Last week, the Senate approved a reauthorization of STELA, the new bill called STELAR (the “STELA Reauthorization Act of 2014”), adopting the version that had been approved by the House of Representatives earlier in the month.  In addition to simply giving satellite television companies (essentially DISH and DirecTV) the a five-year extension of their rights to rebroadcast the signals of over-the-air television stations without authorization from every copyright holder of the programming broadcast on those stations, STELAR made other changes to both the Communications and Copyright Acts that will have an impact on TV station operators once this bill is signed by the President.  The Presidential signing is expected before the end of the year.  [Update, 12/5/2014 the President signed the Bill yesterday evening, so it is now law]

Some of the important provisions for TV stations contained in this bill include provisions that impact not only the relationship between TV stations and satellite TV companies, but also ones that have a broader impact on the relationship of TV stations with all MVPDs, including cable systems. There is also a provision actually providing more latitude for LPTV stations to negotiate carriage agreements.  Some of the specific provisions of this bill include:

JSA Extension:  STELAR will give TV stations currently operating with a Joint Sales Agreement with another station in their market which they cannot own under the current multiple ownership rules 6 more months to terminate such operations – until December 19, 2016 (after the next Presidential election).  See our discussion of the changes in JSA attribution here and here.
Continue Reading Congress Passes STELAR – Renewing Authorization of Satellite Carriers Carriage of TV Stations – With Some Important Changes to JSA, Retransmission Consent and Market Modification Rules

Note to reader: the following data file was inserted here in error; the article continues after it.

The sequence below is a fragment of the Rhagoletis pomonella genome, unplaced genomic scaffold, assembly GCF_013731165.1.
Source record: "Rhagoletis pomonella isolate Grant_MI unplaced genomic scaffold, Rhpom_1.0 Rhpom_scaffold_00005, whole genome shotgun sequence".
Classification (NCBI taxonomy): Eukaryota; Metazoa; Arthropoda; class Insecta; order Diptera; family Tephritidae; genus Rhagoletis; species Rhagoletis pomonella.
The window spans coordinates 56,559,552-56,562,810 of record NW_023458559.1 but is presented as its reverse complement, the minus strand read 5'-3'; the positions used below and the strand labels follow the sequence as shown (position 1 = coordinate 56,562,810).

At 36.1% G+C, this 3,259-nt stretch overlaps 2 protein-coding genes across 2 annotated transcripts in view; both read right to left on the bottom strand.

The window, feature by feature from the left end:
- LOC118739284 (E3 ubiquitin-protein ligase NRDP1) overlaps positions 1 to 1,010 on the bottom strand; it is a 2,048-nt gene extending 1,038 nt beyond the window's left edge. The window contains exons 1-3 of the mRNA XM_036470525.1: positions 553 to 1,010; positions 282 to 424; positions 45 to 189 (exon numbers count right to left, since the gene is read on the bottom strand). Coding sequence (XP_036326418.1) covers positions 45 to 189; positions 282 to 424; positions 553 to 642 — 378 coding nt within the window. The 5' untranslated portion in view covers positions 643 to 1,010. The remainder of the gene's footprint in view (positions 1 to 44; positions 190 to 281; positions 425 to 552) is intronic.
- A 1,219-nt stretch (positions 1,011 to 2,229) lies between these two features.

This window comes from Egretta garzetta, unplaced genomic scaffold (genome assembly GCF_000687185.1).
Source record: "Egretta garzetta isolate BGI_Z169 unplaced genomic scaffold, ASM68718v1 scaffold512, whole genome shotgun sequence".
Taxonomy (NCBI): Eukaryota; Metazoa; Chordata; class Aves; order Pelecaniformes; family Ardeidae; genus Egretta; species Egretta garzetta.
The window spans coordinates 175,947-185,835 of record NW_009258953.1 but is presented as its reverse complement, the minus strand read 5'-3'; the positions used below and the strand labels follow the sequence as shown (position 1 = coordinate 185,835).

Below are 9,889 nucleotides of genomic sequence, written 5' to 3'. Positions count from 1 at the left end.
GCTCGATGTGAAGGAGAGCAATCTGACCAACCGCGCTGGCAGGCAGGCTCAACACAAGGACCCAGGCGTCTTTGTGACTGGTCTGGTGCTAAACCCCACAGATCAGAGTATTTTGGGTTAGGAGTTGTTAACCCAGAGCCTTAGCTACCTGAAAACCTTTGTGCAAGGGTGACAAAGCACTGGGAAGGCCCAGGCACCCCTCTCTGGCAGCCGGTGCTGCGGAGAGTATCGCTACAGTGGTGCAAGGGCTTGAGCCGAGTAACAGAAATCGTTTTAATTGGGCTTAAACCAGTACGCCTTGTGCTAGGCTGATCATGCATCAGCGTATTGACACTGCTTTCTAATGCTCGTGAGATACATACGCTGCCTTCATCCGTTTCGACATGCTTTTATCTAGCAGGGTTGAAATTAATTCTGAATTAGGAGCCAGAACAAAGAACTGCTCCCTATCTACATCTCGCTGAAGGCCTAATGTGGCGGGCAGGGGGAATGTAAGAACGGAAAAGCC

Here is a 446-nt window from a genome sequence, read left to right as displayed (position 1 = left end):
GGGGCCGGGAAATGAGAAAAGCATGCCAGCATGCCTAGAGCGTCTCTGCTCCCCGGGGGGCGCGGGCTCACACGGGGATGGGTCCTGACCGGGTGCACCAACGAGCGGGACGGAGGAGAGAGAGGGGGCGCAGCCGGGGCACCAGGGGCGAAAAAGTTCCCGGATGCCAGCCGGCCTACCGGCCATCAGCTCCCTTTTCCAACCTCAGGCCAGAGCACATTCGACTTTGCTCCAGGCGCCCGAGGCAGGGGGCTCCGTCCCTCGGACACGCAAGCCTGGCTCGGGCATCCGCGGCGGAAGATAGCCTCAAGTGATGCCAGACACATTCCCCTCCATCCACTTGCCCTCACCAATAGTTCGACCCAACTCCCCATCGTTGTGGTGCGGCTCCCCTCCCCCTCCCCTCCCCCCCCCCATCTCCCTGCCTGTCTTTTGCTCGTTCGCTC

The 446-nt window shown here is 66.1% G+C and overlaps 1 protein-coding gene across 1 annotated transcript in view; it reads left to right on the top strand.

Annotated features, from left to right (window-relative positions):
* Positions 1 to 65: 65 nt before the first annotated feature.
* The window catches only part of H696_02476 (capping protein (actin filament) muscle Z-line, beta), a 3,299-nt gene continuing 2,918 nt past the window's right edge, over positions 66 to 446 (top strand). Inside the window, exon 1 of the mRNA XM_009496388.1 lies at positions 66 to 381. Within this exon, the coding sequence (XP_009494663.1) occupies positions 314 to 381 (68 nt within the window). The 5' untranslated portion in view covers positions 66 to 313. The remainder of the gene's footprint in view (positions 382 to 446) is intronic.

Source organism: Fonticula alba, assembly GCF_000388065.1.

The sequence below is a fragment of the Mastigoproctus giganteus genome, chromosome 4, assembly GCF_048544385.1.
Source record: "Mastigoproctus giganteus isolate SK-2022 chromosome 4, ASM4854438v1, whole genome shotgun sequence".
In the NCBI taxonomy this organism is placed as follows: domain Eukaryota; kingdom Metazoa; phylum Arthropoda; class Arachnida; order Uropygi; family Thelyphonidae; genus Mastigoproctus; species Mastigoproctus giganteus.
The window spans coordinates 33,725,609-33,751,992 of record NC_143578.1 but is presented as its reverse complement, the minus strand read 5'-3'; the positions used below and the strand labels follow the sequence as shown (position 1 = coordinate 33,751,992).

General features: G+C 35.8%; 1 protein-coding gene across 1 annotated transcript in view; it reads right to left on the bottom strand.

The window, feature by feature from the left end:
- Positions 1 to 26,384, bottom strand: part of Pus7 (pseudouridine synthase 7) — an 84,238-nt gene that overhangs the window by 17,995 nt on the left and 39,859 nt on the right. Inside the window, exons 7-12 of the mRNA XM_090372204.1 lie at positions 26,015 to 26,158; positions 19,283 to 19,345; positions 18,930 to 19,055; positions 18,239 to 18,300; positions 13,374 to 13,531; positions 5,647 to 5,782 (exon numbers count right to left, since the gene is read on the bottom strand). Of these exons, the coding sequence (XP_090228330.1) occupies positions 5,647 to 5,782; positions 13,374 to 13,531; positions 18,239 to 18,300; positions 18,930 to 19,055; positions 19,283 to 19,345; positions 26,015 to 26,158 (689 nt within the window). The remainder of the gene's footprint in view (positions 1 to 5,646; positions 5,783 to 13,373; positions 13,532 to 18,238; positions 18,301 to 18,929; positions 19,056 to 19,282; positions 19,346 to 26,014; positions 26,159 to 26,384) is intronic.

The FCC just issued a Report to Congress concerning the access of television viewers to in-state television stations.  This report was requested by Congress as part of STELA (the Satellite Television Extension and Localism Act), which extended the compulsory license for direct to home satellite television operators (DISH and DirecTV) – a license which gives them copyright clearances to retransmit all the programming transmitted by the broadcast television stations that they make available as part of their service packages.  Congress also requested a Report from the Copyright Office on the need for the compulsory license – a report also issued this week, which we will write about in another article.  The issue of access to in-state television stations has been a controversial issue, as several Congressmen have sought (and in a few cases actually received) legislative authority for cable providers to carry out-of-market television stations on cable systems serving areas in one state that are part of television markets where the television stations come from a different state.  The report refers to these areas as "orphan counties."  Once legislative authority was granted in one state, many other bills popped up in Congress trying for the same relief in their state – causing concern that the existing television markets (or Designated Market Areas or "DMAs", designated by the Nielsen Company) might be undermined.  To see what impact such changes would have, Congress requested this report from the FCC.